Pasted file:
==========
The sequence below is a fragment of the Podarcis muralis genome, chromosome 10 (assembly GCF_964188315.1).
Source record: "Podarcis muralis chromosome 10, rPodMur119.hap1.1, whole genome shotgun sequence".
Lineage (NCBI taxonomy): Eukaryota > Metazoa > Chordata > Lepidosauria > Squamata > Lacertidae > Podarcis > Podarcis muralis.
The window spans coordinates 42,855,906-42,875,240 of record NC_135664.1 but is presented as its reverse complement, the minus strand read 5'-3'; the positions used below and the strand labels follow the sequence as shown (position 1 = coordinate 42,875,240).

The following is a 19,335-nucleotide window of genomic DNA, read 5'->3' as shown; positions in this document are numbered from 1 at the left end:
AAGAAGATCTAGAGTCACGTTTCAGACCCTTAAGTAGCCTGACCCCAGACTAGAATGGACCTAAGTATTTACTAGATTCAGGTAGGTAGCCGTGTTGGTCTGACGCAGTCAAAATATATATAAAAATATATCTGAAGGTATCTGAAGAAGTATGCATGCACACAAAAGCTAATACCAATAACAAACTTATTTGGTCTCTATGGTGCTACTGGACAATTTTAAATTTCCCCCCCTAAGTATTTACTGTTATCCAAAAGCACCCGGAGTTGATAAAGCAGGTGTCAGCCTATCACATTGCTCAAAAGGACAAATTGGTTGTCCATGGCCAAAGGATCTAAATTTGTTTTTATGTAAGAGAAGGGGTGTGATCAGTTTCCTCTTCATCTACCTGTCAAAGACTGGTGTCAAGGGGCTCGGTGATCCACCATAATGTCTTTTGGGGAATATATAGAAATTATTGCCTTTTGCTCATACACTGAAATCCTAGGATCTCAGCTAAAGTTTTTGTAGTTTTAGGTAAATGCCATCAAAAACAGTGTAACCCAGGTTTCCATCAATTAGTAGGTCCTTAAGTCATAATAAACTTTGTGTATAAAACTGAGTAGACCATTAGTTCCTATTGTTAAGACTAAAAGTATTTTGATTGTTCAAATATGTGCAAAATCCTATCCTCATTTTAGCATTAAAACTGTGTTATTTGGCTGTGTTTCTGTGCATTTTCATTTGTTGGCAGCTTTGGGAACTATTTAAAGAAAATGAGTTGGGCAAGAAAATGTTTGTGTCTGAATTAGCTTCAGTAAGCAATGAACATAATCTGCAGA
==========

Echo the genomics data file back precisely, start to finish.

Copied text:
The sequence below is a fragment of the Podarcis muralis genome, chromosome 10 (assembly GCF_964188315.1).
Source record: "Podarcis muralis chromosome 10, rPodMur119.hap1.1, whole genome shotgun sequence".
Lineage (NCBI taxonomy): Eukaryota > Metazoa > Chordata > Lepidosauria > Squamata > Lacertidae > Podarcis > Podarcis muralis.
The window spans coordinates 42,855,906-42,875,240 of record NC_135664.1 but is presented as its reverse complement, the minus strand read 5'-3'; the positions used below and the strand labels follow the sequence as shown (position 1 = coordinate 42,875,240).

The following is a 19,335-nucleotide window of genomic DNA, read 5'->3' as shown; positions in this document are numbered from 1 at the left end:
AAGAAGATCTAGAGTCACGTTTCAGACCCTTAAGTAGCCTGACCCCAGACTAGAATGGACCTAAGTATTTACTAGATTCAGGTAGGTAGCCGTGTTGGTCTGACGCAGTCAAAATATATATAAAAATATATCTGAAGGTATCTGAAGAAGTATGCATGCACACAAAAGCTAATACCAATAACAAACTTATTTGGTCTCTATGGTGCTACTGGACAATTTTAAATTTCCCCCCCTAAGTATTTACTGTTATCCAAAAGCACCCGGAGTTGATAAAGCAGGTGTCAGCCTATCACATTGCTCAAAAGGACAAATTGGTTGTCCATGGCCAAAGGATCTAAATTTGTTTTTATGTAAGAGAAGGGGTGTGATCAGTTTCCTCTTCATCTACCTGTCAAAGACTGGTGTCAAGGGGCTCGGTGATCCACCATAATGTCTTTTGGGGAATATATAGAAATTATTGCCTTTTGCTCATACACTGAAATCCTAGGATCTCAGCTAAAGTTTTTGTAGTTTTAGGTAAATGCCATCAAAAACAGTGTAACCCAGGTTTCCATCAATTAGTAGGTCCTTAAGTCATAATAAACTTTGTGTATAAAACTGAGTAGACCATTAGTTCCTATTGTTAAGACTAAAAGTATTTTGATTGTTCAAATATGTGCAAAATCCTATCCTCATTTTAGCATTAAAACTGTGTTATTTGGCTGTGTTTCTGTGCATTTTCATTTGTTGGCAGCTTTGGGAACTATTTAAAGAAAATGAGTTGGGCAAGAAAATGTTTGTGTCTGAATTAGCTTCAGTAAGCAATGAACATAATCTGCAGA